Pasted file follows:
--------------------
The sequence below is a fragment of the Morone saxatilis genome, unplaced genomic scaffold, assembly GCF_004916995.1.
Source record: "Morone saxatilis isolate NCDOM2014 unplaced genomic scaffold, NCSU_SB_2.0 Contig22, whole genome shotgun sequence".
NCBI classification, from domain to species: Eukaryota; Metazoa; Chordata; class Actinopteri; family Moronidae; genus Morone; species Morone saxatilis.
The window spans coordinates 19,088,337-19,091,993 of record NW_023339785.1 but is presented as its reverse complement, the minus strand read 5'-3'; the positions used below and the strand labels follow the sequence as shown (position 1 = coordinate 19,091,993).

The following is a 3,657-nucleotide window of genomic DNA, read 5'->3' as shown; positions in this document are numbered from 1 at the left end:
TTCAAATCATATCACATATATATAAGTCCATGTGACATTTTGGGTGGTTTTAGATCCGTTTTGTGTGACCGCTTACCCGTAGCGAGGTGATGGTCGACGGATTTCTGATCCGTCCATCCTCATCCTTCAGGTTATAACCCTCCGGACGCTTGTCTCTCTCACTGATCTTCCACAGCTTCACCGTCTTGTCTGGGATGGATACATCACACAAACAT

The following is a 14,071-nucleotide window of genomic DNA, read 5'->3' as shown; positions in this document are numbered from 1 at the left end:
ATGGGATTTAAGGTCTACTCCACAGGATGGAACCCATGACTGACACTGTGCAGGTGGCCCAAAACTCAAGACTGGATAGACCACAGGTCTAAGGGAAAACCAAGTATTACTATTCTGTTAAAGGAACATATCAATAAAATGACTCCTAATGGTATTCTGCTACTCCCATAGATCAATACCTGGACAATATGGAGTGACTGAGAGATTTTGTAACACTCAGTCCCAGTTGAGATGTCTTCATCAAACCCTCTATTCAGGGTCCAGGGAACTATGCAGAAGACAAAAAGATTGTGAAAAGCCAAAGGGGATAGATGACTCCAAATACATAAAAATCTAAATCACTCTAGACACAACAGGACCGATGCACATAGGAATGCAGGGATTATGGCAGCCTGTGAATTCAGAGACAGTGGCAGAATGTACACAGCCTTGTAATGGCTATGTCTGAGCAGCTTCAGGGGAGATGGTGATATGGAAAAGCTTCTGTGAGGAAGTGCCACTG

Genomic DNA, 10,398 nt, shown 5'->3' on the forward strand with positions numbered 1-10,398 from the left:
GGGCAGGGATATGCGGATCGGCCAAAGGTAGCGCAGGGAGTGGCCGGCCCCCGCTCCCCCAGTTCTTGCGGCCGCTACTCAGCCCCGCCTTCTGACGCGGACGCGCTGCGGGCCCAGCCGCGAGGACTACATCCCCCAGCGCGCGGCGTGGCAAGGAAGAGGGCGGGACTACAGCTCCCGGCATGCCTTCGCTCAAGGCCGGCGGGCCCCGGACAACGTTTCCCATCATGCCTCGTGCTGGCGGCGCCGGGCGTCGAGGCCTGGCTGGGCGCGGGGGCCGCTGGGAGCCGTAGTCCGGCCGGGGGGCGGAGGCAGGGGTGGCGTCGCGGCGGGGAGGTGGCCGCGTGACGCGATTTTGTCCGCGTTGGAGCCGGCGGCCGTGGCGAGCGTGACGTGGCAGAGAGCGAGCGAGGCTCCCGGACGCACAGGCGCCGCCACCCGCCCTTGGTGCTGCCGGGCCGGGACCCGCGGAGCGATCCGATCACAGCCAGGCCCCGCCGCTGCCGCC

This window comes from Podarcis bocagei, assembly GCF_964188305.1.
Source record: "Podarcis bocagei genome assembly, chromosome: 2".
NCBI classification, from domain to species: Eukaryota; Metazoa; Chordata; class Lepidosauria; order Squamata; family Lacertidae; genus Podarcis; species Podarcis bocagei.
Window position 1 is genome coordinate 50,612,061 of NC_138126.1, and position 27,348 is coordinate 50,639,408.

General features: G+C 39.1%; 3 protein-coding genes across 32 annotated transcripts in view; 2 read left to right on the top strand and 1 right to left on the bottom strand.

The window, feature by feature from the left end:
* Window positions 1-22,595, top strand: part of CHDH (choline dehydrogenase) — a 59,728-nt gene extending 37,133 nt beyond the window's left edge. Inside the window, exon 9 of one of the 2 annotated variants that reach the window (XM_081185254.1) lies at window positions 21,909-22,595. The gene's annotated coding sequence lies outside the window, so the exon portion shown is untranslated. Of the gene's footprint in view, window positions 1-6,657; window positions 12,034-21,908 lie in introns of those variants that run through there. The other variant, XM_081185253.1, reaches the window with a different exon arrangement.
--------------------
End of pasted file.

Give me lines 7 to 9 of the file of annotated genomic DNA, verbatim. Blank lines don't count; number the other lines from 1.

The following is a 14,071-nucleotide window of genomic DNA, read 5'->3' as shown; positions in this document are numbered from 1 at the left end:
ATGGGATTTAAGGTCTACTCCACAGGATGGAACCCATGACTGACACTGTGCAGGTGGCCCAAAACTCAAGACTGGATAGACCACAGGTCTAAGGGAAAACCAAGTATTACTATTCTGTTAAAGGAACATATCAATAAAATGACTCCTAATGGTATTCTGCTACTCCCATAGATCAATACCTGGACAATATGGAGTGACTGAGAGATTTTGTAACACTCAGTCCCAGTTGAGATGTCTTCATCAAACCCTCTATTCAGGGTCCAGGGAACTATGCAGAAGACAAAAAGATTGTGAAAAGCCAAAGGGGATAGATGACTCCAAATACATAAAAATCTAAATCACTCTAGACACAACAGGACCGATGCACATAGGAATGCAGGGATTATGGCAGCCTGTGAATTCAGAGACAGTGGCAGAATGTACACAGCCTTGTAATGGCTATGTCTGAGCAGCTTCAGGGGAGATGGTGATATGGAAAAGCTTCTGTGAGGAAGTGCCACTG

Genomic DNA, 10,398 nt, shown 5'->3' on the forward strand with positions numbered 1-10,398 from the left: